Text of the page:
Tuesday, 8 April 2008

Helwan—6 April

Sursock received this message from Helwan via Glasgow Uni Socialist Worker Students Society:

In Helwan University our numbers were about 2000. At Cairo University they were around 1500. The Muslim Brotherhood were not part of the strike, they announced the day before that they would not be on the strike or the demonstrations— actually this increased the police pressure on us but it didn't affect us.

In Helwan we broke through the gate of the university to get out (Egyptian Universities are normally under tight security, like gated compounds, were everyone must show ID to enter) but the police forces were waiting for us.

They surrounded us, trying to isolate us from local people, pushing us back towards the gates. Of course we resisted and pushed our way back to the streets chanting “revolution till victory—revolution on every street in Egypt!”

The police were making the siege so tight (to force us back inside the campus) we tried pushing back in the opposite direction as much as we could, until we only had a few metres of space left.

We said “we will not go inside till the press get inside with us” because the police weren't allowing the reporters to get in and video the protest. After 15 minutes battling, with every team pushing in different ways, we succeeded to get the reporters into our university.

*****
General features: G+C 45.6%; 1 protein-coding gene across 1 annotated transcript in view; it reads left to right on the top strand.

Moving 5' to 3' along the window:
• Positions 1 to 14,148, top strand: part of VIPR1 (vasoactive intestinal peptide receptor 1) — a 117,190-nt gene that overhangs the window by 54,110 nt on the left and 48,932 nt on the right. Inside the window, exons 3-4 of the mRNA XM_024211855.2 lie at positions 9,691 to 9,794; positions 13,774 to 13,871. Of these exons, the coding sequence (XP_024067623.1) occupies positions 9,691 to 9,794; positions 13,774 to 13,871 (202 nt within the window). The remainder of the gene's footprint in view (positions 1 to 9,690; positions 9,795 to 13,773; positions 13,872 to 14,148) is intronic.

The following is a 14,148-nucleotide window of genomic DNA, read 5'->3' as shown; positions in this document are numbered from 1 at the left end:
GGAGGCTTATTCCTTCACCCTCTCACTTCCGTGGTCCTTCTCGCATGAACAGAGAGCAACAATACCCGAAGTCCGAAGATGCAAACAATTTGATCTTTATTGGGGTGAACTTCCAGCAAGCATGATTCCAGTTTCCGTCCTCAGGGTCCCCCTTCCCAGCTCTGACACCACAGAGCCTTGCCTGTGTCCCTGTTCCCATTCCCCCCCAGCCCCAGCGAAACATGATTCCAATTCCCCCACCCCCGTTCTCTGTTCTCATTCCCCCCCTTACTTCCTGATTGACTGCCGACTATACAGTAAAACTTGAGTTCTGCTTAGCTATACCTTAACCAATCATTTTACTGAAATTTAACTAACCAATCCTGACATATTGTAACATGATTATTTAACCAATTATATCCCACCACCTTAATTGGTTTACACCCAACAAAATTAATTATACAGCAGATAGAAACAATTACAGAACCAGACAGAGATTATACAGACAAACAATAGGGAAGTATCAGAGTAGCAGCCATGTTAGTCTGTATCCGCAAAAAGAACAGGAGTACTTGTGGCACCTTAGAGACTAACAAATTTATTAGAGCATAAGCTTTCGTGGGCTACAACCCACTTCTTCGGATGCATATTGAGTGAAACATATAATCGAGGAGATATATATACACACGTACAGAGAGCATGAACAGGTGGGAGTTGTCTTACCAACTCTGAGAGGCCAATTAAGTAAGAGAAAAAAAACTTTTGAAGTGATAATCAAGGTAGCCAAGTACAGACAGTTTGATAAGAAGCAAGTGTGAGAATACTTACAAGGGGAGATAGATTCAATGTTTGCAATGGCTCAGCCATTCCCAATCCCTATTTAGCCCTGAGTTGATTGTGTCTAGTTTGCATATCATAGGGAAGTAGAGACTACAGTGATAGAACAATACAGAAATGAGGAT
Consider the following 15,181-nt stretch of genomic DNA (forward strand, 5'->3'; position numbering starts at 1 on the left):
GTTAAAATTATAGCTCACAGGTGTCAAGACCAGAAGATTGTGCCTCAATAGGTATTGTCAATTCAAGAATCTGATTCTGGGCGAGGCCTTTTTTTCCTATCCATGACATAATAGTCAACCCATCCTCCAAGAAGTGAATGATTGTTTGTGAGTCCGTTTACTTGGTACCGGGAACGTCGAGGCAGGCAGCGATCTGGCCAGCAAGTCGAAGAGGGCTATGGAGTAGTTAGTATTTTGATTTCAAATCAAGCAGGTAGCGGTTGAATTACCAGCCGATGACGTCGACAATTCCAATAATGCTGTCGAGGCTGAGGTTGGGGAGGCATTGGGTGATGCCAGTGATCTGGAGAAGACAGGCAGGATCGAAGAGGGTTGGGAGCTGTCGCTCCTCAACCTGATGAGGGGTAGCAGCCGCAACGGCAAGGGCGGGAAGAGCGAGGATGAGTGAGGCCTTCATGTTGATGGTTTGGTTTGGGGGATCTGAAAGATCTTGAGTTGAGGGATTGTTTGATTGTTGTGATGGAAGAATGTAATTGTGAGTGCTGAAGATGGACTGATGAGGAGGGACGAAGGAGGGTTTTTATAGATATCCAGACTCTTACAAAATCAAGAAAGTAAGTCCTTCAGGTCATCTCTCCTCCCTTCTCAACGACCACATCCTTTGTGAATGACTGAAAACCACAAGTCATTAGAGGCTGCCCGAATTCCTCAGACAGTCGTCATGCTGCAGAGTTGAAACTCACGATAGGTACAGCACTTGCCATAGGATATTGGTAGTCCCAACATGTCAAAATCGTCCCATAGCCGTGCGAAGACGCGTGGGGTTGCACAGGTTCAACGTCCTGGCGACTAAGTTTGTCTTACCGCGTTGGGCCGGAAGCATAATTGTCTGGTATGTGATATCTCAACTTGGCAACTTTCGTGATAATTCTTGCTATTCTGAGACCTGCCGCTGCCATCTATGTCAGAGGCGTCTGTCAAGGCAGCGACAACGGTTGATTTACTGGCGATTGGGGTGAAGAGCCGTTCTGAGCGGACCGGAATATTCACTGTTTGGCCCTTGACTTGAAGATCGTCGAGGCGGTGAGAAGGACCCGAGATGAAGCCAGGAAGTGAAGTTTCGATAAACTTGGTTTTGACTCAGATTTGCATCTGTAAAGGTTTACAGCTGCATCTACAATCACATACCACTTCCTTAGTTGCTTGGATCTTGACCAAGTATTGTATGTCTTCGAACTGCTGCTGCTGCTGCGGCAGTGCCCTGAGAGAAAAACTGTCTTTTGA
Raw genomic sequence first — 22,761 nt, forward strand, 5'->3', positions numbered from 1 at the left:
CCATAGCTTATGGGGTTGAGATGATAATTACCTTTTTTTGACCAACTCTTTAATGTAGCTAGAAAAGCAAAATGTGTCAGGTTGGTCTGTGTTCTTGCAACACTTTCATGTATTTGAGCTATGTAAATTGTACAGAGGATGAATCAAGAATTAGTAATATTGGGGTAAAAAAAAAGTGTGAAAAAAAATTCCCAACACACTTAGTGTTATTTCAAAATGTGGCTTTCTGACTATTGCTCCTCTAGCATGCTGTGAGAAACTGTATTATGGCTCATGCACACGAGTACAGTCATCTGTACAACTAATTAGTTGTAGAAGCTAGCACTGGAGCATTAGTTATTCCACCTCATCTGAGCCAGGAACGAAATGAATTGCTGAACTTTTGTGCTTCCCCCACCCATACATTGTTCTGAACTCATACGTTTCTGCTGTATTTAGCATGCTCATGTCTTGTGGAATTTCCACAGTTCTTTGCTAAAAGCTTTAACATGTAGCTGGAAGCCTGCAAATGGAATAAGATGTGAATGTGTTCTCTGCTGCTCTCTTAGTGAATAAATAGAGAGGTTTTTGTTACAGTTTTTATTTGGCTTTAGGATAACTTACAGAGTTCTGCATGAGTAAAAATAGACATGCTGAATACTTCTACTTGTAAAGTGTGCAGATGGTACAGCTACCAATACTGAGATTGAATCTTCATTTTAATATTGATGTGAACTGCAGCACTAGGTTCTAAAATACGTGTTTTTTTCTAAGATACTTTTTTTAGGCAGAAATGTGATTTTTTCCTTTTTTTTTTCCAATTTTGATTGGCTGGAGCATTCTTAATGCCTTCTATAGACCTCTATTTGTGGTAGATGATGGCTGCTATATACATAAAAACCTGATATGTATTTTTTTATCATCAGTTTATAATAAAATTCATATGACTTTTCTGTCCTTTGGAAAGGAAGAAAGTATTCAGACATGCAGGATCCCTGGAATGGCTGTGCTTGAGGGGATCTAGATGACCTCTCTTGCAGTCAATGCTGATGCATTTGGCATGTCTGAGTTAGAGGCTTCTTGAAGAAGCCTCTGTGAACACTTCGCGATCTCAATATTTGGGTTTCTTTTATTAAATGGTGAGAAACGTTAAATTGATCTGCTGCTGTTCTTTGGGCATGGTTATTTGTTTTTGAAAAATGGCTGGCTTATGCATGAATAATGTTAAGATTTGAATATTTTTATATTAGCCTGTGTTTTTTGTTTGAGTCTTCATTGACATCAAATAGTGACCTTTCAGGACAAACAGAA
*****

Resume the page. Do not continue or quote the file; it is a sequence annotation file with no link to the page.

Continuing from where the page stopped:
The police forces controlled all the space outside the gates. We shouted “today in the university but tomorrow in Helwan Square, in the factories, in the schools, and in the streets.”

At Cairo University the same happened but the police were too much there. Lots of troops occupied the campus and around the gates but despite this the comrades succeeded in holding the demonstration.

Around downtown Cairo the police arrested any activists who tried to demonstrate; most of the demonstrations were finished before they started. The police troops were everywhere, occupying all public squares. The biggest demonstration was at the Lawyers Syndicate. There were about 2000 people there from different places and from across the political spectrum.

2 comments:

George Blake said...

Hello Sursok, how are you? It's an interesting blog. I sometimes read about international policy, so this blog is one of my favourites

Regards

Lebanese Socialist said...

Many thanks...